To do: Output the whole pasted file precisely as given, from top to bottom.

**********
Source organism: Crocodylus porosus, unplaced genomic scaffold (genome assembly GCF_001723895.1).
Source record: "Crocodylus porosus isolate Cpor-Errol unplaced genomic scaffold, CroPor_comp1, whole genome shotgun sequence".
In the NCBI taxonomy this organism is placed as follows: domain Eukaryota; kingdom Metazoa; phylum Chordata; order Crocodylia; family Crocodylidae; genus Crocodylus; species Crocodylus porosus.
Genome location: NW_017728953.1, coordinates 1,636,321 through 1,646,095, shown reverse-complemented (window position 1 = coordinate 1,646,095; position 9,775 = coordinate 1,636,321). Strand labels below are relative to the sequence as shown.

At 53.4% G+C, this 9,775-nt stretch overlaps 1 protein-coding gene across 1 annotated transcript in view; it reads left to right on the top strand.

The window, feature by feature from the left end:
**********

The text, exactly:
Source organism: Crocodylus porosus, unplaced genomic scaffold (genome assembly GCF_001723895.1).
Source record: "Crocodylus porosus isolate Cpor-Errol unplaced genomic scaffold, CroPor_comp1, whole genome shotgun sequence".
In the NCBI taxonomy this organism is placed as follows: domain Eukaryota; kingdom Metazoa; phylum Chordata; order Crocodylia; family Crocodylidae; genus Crocodylus; species Crocodylus porosus.
Genome location: NW_017728953.1, coordinates 1,636,321 through 1,646,095, shown reverse-complemented (window position 1 = coordinate 1,646,095; position 9,775 = coordinate 1,636,321). Strand labels below are relative to the sequence as shown.

At 53.4% G+C, this 9,775-nt stretch overlaps 1 protein-coding gene across 1 annotated transcript in view; it reads left to right on the top strand.

The window, feature by feature from the left end: